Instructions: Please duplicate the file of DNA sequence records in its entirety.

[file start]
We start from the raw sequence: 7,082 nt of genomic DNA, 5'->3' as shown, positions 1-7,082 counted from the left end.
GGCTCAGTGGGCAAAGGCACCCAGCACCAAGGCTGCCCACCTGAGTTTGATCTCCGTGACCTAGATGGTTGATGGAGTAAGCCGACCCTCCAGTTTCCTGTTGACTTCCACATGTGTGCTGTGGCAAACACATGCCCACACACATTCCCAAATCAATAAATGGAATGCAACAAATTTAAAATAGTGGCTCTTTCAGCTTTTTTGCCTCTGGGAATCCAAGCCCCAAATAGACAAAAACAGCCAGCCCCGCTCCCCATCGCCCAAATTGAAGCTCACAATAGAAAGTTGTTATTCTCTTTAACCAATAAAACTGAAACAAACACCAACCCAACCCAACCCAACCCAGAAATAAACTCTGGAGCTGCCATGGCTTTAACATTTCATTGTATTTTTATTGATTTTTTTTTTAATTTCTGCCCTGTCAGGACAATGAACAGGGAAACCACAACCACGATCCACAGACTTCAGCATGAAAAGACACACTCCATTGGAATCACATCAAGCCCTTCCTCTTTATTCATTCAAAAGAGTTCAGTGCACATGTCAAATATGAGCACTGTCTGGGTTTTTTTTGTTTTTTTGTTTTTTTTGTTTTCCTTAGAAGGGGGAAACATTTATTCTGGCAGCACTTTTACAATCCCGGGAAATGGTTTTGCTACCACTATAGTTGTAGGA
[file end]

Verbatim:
We start from the raw sequence: 7,082 nt of genomic DNA, 5'->3' as shown, positions 1-7,082 counted from the left end.
GGCTCAGTGGGCAAAGGCACCCAGCACCAAGGCTGCCCACCTGAGTTTGATCTCCGTGACCTAGATGGTTGATGGAGTAAGCCGACCCTCCAGTTTCCTGTTGACTTCCACATGTGTGCTGTGGCAAACACATGCCCACACACATTCCCAAATCAATAAATGGAATGCAACAAATTTAAAATAGTGGCTCTTTCAGCTTTTTTGCCTCTGGGAATCCAAGCCCCAAATAGACAAAAACAGCCAGCCCCGCTCCCCATCGCCCAAATTGAAGCTCACAATAGAAAGTTGTTATTCTCTTTAACCAATAAAACTGAAACAAACACCAACCCAACCCAACCCAACCCAGAAATAAACTCTGGAGCTGCCATGGCTTTAACATTTCATTGTATTTTTATTGATTTTTTTTTTAATTTCTGCCCTGTCAGGACAATGAACAGGGAAACCACAACCACGATCCACAGACTTCAGCATGAAAAGACACACTCCATTGGAATCACATCAAGCCCTTCCTCTTTATTCATTCAAAAGAGTTCAGTGCACATGTCAAATATGAGCACTGTCTGGGTTTTTTTTGTTTTTTTGTTTTTTTTGTTTTCCTTAGAAGGGGGAAACATTTATTCTGGCAGCACTTTTACAATCCCGGGAAATGGTTTTGCTACCACTATAGTTGTAGGA